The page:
Photo Retouching And Its Social Dangers

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Harmful body expectations mean ads should carry warnings if model photos are digitally altered, say MPs.

 

The Health and Social Care Committee wants the government to introduce new laws quickly.

 

It also said that social media promotion of cosmetic services such as dermal fillers should be tightly regulated.

 

Those booking a procedure should be given a 48-hour cooling-off period and a full medical and mental health history check.

 

Former health secretary Jeremy Hunt, who chairs the committee, said: “We heard of some distressing experiences – a conveyor-belt approach, with patients being pressured into having more and more treatments.”

 

He added that people were sometimes left with “life-changing” consequences, such as permanent scarring.

 

The committee’s report said: “The government should urgently bring legislation to require commercial social media platforms to carry health warnings on images that have been digitally altered to change a person’s body shape, size or appearance.”

 

It also called for a review of how image-based content is regulated on social media.

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The Digital alteration of people’s bodies to sell products creates unrealistic beauty standards. This can result in people experiencing mental health problems such as anxiety, depression, and eating disorders. The Health and Social Care Committee wants the government to quickly introduce new laws regulating retouched photos and social media promotion of cosmetic procedures.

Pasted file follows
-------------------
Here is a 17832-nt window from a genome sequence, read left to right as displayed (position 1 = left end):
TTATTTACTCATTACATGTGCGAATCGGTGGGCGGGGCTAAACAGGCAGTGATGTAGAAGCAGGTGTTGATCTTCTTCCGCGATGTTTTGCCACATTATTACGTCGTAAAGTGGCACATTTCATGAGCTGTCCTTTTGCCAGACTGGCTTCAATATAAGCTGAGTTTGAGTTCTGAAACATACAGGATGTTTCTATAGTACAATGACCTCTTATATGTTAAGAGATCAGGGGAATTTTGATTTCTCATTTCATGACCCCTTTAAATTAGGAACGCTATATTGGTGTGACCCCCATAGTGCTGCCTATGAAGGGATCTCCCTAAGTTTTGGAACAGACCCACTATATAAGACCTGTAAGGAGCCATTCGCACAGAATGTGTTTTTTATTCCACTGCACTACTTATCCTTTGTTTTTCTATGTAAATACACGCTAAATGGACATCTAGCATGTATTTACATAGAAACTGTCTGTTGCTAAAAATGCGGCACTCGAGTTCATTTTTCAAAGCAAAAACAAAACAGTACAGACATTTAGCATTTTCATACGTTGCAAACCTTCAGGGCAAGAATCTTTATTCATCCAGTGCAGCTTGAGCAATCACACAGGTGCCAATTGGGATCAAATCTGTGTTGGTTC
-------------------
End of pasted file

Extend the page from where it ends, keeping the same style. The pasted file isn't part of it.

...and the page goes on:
Those booking a procedure should be given a 48-hour cooling-off period and a full medical and mental health history check. Former health secretary Jeremy Hunt, who chairs the committee, said: “We heard of some distressing experiences – a conveyor-belt approach, with patients being pressured into having more and more treatments.” He added that people were sometimes left with “life-changing” consequences, such as permanent scarring.

 

The committee’s report said: “The government should urgently bring legislation to require commercial social media platforms to carry health warnings on images that have been digitally altered to change a person’s body shape, size or appearance.” It also called for a review of how image-based content is regulated on social media.

 

According to the Health and Social Care Committee, retouched photos should carry warnings if they have been digitally altered to change a person’s body shape, size, or appearance. The committee also said that social media promotion of cosmetic services should be tightly regulated to protect people from being pressured into unnecessary procedures. Those booking a system should be given a 48-hour cooling-off period and a full medical and mental health history check.

 

Former health secretary Jeremy Hunt, who chairs the committee, said: “We heard of some distressing experiences – a conveyor-belt approach, with patients being pressured into having more and more treatments.” He added that people were sometimes left with “life-changing” consequences, such as permanent scarring. The committee’s report said: “The government should urgently bring legislation to require commercial social media platforms to carry health warnings on images that have been digitally altered to change a person’s body shape, size or appearance.” It also called for a review of how image-based content is regulated on social media.

 

Those victims of body-dysmorphic disorder and other mental health problems associated with the constant pressure to look perfect deserve better. The government should now protect people from being misled by retouched photos and social media posts about cosmetic procedures.

 

What do you think? Should social media platforms be required to carry health warnings on images that have been digitally altered? Let us know in the comments.

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